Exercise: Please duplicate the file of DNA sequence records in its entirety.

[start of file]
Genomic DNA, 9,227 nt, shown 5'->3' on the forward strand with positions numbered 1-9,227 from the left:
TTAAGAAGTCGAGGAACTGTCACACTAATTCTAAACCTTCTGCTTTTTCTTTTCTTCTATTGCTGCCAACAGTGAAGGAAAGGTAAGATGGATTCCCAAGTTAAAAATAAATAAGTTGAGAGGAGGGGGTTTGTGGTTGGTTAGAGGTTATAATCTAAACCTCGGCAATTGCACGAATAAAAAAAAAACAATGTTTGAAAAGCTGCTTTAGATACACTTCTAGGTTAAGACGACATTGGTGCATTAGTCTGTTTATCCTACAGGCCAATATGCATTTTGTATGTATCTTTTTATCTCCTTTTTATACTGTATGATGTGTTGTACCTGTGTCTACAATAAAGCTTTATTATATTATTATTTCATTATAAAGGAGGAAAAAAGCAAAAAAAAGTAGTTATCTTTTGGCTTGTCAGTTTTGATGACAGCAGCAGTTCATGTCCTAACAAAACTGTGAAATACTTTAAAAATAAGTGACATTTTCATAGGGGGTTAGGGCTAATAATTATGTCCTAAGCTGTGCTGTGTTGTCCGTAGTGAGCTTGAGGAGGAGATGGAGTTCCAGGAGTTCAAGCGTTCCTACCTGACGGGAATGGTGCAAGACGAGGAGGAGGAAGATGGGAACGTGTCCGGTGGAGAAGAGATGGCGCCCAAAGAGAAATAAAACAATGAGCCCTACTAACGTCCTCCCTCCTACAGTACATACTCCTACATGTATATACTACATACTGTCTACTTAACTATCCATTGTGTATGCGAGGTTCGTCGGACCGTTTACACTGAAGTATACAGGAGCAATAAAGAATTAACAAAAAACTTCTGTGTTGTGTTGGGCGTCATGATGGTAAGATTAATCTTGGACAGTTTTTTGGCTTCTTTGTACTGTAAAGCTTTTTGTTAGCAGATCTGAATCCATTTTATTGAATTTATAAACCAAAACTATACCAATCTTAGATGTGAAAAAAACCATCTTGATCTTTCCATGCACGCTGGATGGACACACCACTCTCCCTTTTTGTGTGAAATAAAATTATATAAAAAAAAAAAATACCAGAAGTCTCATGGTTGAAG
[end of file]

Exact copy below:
Genomic DNA, 9,227 nt, shown 5'->3' on the forward strand with positions numbered 1-9,227 from the left:
TTAAGAAGTCGAGGAACTGTCACACTAATTCTAAACCTTCTGCTTTTTCTTTTCTTCTATTGCTGCCAACAGTGAAGGAAAGGTAAGATGGATTCCCAAGTTAAAAATAAATAAGTTGAGAGGAGGGGGTTTGTGGTTGGTTAGAGGTTATAATCTAAACCTCGGCAATTGCACGAATAAAAAAAAAACAATGTTTGAAAAGCTGCTTTAGATACACTTCTAGGTTAAGACGACATTGGTGCATTAGTCTGTTTATCCTACAGGCCAATATGCATTTTGTATGTATCTTTTTATCTCCTTTTTATACTGTATGATGTGTTGTACCTGTGTCTACAATAAAGCTTTATTATATTATTATTTCATTATAAAGGAGGAAAAAAGCAAAAAAAAGTAGTTATCTTTTGGCTTGTCAGTTTTGATGACAGCAGCAGTTCATGTCCTAACAAAACTGTGAAATACTTTAAAAATAAGTGACATTTTCATAGGGGGTTAGGGCTAATAATTATGTCCTAAGCTGTGCTGTGTTGTCCGTAGTGAGCTTGAGGAGGAGATGGAGTTCCAGGAGTTCAAGCGTTCCTACCTGACGGGAATGGTGCAAGACGAGGAGGAGGAAGATGGGAACGTGTCCGGTGGAGAAGAGATGGCGCCCAAAGAGAAATAAAACAATGAGCCCTACTAACGTCCTCCCTCCTACAGTACATACTCCTACATGTATATACTACATACTGTCTACTTAACTATCCATTGTGTATGCGAGGTTCGTCGGACCGTTTACACTGAAGTATACAGGAGCAATAAAGAATTAACAAAAAACTTCTGTGTTGTGTTGGGCGTCATGATGGTAAGATTAATCTTGGACAGTTTTTTGGCTTCTTTGTACTGTAAAGCTTTTTGTTAGCAGATCTGAATCCATTTTATTGAATTTATAAACCAAAACTATACCAATCTTAGATGTGAAAAAAACCATCTTGATCTTTCCATGCACGCTGGATGGACACACCACTCTCCCTTTTTGTGTGAAATAAAATTATATAAAAAAAAAAAATACCAGAAGTCTCATGGTTGAAG